The most common corporate forms of business ownership are:

  • Sole proprietorships.
  • Limited liability companies (LLC).
  • Corporations (for-profit or nonprofit).
  • Partnerships.
  • Cooperatives.

When you start your business, choosing a legal structure is one of the first and most important decisions you'll have to make. Your choice will determine:

  • How your business is taxed.
  • How complex your paperwork will be.
  • The liability you will take on personally.
  • Your ability to take out loans to grow your company.

When you are making the decision about how to organize your business, consulting with a professional is wise, but you can and should do a fair amount of research yourself. Business formation is governed by the state law where you organize.

Sole Proprietorships

A sole proprietorship has just one owner. The positive side of this form of business ownership is that it is the simplest, the easiest to set up, and the least expensive to run. Making decisions in a sole proprietorship is very simple and straightforward. This may be the best choice if you are the only owner and you have no need to separate the identity of the business from your personal identity.

The downsides of a sole proprietorship can be significant. The sole proprietor is completely liable personally for all activities of the business. That means he or she is responsible for the debts of the business if the company can't pay, and his or her personal assets are at risk.

The owner is responsible for all the profits, losses, assets, and liabilities of the company, for good or bad. For those reasons, this is probably not the best choice for someone in a high-risk type of business. Sole proprietors are also required to pay self-employment tax on income they realize from the business.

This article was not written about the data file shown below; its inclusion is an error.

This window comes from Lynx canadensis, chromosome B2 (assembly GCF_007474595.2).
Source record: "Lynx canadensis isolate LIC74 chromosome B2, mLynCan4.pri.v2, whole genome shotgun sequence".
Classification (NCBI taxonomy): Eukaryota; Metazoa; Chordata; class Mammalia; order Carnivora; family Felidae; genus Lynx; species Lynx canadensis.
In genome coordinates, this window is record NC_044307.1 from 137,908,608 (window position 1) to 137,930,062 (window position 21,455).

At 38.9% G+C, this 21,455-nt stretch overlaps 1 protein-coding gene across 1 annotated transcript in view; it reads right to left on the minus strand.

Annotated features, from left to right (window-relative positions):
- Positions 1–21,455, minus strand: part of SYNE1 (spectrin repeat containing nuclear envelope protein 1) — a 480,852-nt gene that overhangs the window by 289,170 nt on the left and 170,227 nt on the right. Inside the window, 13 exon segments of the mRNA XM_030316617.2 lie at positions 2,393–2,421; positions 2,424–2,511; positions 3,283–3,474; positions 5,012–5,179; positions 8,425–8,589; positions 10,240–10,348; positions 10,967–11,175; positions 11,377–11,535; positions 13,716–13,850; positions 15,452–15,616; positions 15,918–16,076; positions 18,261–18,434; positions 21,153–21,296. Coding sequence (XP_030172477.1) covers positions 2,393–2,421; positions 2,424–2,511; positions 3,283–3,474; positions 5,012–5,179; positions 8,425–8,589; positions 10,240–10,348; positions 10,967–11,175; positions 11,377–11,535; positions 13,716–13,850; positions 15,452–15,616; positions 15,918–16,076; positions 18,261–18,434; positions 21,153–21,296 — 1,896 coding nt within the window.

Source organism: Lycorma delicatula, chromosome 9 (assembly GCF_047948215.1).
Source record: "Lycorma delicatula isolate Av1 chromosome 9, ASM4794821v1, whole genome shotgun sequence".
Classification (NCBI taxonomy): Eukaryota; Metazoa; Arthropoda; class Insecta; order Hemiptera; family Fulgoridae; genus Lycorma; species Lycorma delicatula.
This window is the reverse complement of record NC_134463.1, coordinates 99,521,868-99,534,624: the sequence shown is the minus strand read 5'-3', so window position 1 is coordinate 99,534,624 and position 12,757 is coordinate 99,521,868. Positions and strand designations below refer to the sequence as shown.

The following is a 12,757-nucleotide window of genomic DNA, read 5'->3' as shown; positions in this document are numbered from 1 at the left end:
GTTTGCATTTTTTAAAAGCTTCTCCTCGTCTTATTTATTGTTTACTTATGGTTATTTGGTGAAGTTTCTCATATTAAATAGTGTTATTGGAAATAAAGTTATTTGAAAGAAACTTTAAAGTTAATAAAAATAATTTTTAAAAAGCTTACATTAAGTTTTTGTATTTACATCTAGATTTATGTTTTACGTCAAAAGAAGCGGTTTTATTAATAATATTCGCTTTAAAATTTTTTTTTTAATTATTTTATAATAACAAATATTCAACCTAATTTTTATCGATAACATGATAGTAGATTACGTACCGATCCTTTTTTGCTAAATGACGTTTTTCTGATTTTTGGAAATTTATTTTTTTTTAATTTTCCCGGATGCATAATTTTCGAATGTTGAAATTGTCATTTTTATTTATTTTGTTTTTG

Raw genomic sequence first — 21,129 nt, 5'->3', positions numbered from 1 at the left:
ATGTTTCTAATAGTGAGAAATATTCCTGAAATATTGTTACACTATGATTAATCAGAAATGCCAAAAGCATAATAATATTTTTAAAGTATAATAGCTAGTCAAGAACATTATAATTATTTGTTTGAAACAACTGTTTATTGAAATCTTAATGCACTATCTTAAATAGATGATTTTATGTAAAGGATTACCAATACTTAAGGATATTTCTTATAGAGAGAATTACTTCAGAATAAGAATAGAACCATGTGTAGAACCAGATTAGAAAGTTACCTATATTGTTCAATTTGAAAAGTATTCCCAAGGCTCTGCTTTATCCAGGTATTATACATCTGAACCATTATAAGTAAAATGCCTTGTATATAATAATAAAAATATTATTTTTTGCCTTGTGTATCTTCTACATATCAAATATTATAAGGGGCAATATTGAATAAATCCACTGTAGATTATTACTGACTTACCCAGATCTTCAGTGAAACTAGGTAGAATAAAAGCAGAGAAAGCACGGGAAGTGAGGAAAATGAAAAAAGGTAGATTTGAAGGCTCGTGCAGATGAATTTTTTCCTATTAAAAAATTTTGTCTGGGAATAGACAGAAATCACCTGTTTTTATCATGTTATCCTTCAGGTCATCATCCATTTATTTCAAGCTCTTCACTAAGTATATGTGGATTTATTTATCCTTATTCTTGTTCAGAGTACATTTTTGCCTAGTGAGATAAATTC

If your business requires significant borrowing, then the sole proprietor form of operation may not be the best choice. If your personal financial history is not very strong or if you are likely to be sued for the activities of the business, then it's wise to choose a different legal structure to protect your personal assets. Sole proprietors may find some protection in a business insurance policy.

Limited Liability Company

Limited liability companies (LLCs) are somewhere between a corporation and partnership. However, they are not incorporated, so they are not considered corporations. This form offers the business owner some protection for his or her personal assets. This structure also gives the owner some protection from personal liability for the activities of the business.

However, the owners of an LLC should understand that they do not enjoy full immunity from liability. Owners can still be held responsible for deliberate fraud, reckless behavior, illegal actions, and failing to separate business and personal activities.

For most small businesses, the LLC structure is preferable to forming a corporation. The LLC has greater flexibility in handling profits and management decisions, especially if several owners are involved.


In a corporation, the owners are called stockholders. They have limited liability for the actions of the company, but they also have limited involvement in the day to day operations. This is one of the most complicated forms of business to run in terms of taxes, record keeping accounting, and general paperwork. Shareholders report the money they earn on their personal income tax returns, which lets them avoid the double taxation that happens with other business forms.


A partnership involves two or more partners who maintain personal liability for the debts of the business. Any partner can be held responsible for the actions of the business, and each partner holds decision-making authority.

One special type of partnership is a limited partnership in which only one partner can make decisions for the company and can be held personally liable. The other partner(s) are investors in the business but don't make day to day decisions.

Another type of partnership is the limited liability partnership, or LLP. This structure is commonly used in professional associations of doctors and lawyers. The LLP structure is not available in every state, and regulations vary widely. If you are considering this structure, you'll want to research your local jurisdiction's requirements carefully. In a partnership, the gains and losses the partners realize pass through to the individual tax return.

If you need help with choosing a corporate form of business ownership, you can post your legal need on UpCounsel's marketplace. UpCounsel accepts only the top 5 percent of lawyers to its site. Lawyers on UpCounsel come from law schools such as Harvard Law and Yale Law and average 14 years of legal experience, including work with or on behalf of companies like Google, Menlo Ventures, and Airbnb.